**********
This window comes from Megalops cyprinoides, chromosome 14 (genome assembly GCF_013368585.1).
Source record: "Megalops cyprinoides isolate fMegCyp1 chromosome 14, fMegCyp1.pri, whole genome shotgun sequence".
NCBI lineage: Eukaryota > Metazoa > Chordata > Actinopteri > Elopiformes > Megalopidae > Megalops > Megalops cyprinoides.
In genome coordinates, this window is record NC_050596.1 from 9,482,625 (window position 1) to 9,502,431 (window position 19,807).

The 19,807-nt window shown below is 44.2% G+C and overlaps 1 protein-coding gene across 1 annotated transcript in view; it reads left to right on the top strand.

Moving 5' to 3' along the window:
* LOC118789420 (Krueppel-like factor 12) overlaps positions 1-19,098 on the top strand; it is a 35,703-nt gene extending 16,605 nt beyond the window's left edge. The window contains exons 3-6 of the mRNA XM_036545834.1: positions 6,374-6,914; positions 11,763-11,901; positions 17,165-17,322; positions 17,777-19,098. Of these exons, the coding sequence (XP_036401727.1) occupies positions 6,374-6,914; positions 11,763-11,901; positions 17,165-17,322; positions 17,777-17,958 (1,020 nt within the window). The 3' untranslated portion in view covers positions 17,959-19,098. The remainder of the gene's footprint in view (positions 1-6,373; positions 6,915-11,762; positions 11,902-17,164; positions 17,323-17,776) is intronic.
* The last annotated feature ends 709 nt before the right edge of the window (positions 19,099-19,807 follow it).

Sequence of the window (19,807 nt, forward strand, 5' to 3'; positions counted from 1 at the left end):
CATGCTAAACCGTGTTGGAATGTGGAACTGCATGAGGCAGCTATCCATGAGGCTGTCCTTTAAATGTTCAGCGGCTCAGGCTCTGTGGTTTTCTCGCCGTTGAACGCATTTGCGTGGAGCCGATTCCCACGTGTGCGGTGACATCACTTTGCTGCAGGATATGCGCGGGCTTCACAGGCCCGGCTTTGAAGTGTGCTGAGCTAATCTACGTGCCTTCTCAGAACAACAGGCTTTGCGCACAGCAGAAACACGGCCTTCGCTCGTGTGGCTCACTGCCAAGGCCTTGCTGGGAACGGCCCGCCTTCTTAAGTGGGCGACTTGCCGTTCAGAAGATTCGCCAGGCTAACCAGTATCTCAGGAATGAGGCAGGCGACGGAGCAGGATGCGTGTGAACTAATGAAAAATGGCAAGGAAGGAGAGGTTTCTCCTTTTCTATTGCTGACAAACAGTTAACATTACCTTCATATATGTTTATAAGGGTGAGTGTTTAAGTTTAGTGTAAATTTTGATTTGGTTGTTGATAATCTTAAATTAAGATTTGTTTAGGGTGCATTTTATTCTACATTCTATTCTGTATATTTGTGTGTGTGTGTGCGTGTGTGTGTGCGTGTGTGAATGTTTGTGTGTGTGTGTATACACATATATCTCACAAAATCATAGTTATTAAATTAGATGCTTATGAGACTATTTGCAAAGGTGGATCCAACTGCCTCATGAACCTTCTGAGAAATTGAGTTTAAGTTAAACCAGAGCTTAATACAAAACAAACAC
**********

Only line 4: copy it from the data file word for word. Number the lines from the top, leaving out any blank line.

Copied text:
In genome coordinates, this window is record NC_050596.1 from 9,482,625 (window position 1) to 9,502,431 (window position 19,807).